The Garden Guide

Book: A treatise on the theory and practice of landscape gardening, adapted to North America,1841
Chapter: Section VII. Treatment of Ground-Formation of Walks

Winding roads on flat ground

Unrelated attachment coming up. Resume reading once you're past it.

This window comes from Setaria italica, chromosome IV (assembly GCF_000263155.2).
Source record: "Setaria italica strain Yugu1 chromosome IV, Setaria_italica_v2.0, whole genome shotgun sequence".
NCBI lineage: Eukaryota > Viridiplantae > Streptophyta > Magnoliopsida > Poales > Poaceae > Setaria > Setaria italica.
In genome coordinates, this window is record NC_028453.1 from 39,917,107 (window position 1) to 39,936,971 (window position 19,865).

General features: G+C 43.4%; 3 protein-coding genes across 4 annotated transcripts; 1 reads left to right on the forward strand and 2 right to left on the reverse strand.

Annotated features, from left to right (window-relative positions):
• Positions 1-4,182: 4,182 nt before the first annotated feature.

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Nothing can be more unmeaning than to see an Approach, or any description of road, winding hither and thither, through an extensive level lawn, towards the house, without the least apparent reason for the curves. Happily, we are not, therefore, obliged to return to the straight line; but gradual curves may always be so arranged as to appear necessarily to wind round the groups of trees, which otherwise would stand in the way. Wherever a bend in the road is intended, a cluster or group of greater or less size and breadth, proportionate to the curve, should be placed in the projection formed. These trees, as soon as they attain some size, if they are properly arranged, we may suppose to have originally stood there, and the road naturally to have curved, to avoid destroying them.